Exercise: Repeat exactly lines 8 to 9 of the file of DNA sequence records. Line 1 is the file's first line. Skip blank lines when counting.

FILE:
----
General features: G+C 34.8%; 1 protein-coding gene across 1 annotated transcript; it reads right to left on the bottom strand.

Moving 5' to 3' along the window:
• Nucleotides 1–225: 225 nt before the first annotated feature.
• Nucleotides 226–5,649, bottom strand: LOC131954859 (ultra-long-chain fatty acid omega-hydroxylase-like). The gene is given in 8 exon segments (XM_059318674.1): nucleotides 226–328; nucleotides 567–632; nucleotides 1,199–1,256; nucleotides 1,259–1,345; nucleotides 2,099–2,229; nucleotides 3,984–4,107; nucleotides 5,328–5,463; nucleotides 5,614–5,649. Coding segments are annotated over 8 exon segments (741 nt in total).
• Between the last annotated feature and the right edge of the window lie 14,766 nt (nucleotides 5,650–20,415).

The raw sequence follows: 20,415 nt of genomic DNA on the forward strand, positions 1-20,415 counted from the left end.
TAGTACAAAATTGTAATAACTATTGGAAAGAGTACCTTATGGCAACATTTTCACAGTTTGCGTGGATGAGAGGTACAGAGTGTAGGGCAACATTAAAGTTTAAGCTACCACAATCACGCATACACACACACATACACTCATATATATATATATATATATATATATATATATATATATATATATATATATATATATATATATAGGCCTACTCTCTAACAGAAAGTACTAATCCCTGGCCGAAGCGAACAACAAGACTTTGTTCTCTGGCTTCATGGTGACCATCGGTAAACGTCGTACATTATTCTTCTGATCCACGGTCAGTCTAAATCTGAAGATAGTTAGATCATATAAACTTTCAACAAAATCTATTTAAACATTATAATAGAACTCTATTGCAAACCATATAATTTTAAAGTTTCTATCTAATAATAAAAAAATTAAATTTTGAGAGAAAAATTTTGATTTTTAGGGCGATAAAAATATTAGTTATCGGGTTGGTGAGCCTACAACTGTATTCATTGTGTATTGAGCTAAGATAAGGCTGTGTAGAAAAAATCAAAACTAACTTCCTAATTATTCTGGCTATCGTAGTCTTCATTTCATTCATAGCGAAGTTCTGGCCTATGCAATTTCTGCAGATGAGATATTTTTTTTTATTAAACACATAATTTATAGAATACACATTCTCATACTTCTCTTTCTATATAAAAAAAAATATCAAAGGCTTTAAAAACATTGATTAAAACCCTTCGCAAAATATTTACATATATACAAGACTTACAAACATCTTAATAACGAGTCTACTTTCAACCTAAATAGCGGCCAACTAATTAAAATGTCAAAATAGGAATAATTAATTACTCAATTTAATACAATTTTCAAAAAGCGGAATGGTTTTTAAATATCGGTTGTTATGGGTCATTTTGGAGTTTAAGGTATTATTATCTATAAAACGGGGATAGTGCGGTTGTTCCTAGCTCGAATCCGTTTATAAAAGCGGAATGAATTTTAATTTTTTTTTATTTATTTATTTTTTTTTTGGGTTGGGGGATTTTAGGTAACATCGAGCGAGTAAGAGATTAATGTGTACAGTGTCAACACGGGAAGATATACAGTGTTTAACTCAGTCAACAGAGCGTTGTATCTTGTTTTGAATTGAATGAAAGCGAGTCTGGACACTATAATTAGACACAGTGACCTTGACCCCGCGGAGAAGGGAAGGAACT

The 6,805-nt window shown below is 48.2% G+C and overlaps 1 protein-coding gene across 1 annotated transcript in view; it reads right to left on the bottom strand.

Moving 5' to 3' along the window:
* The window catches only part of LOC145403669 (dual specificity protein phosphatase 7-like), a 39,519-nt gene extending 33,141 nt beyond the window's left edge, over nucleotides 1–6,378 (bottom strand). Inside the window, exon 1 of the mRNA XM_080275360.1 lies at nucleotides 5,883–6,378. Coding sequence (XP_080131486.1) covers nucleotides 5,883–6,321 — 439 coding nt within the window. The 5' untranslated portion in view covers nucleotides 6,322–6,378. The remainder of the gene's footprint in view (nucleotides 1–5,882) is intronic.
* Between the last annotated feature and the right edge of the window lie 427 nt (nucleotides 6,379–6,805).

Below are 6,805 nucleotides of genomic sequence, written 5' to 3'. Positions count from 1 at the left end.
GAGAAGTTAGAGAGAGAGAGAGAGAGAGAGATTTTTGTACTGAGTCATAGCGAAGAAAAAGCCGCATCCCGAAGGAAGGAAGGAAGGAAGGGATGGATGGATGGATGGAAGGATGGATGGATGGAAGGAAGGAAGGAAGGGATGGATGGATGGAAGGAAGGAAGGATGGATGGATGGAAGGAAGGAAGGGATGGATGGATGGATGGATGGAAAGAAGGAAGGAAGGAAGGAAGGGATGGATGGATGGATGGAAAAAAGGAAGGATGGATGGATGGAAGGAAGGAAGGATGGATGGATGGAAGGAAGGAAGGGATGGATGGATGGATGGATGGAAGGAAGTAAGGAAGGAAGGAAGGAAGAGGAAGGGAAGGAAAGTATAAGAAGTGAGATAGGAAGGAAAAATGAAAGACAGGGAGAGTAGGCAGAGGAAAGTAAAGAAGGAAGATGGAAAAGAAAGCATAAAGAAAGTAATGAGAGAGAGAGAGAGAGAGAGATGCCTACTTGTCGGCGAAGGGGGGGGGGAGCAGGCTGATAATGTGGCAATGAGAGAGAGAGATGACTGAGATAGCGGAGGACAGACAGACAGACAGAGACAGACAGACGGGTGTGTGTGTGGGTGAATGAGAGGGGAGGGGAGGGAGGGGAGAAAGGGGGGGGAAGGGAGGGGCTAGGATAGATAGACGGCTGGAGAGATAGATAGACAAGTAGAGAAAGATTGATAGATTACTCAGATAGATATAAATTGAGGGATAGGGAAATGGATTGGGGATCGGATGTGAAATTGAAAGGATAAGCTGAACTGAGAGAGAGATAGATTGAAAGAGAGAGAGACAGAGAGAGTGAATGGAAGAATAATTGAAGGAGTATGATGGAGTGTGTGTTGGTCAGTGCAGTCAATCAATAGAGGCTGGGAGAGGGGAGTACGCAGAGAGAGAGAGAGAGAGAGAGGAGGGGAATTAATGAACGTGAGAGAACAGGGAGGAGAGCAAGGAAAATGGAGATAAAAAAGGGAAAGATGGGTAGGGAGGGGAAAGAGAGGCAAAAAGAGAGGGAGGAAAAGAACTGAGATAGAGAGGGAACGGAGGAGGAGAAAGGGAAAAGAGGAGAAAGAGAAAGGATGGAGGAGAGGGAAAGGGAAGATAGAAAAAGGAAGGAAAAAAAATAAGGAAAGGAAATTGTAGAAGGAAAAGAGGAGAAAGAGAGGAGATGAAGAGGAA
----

The 6,805-nt window shown below is 48.2% G+C and overlaps 1 protein-coding gene across 1 annotated transcript in view; it reads right to left on the bottom strand.

Moving 5' to 3' along the window: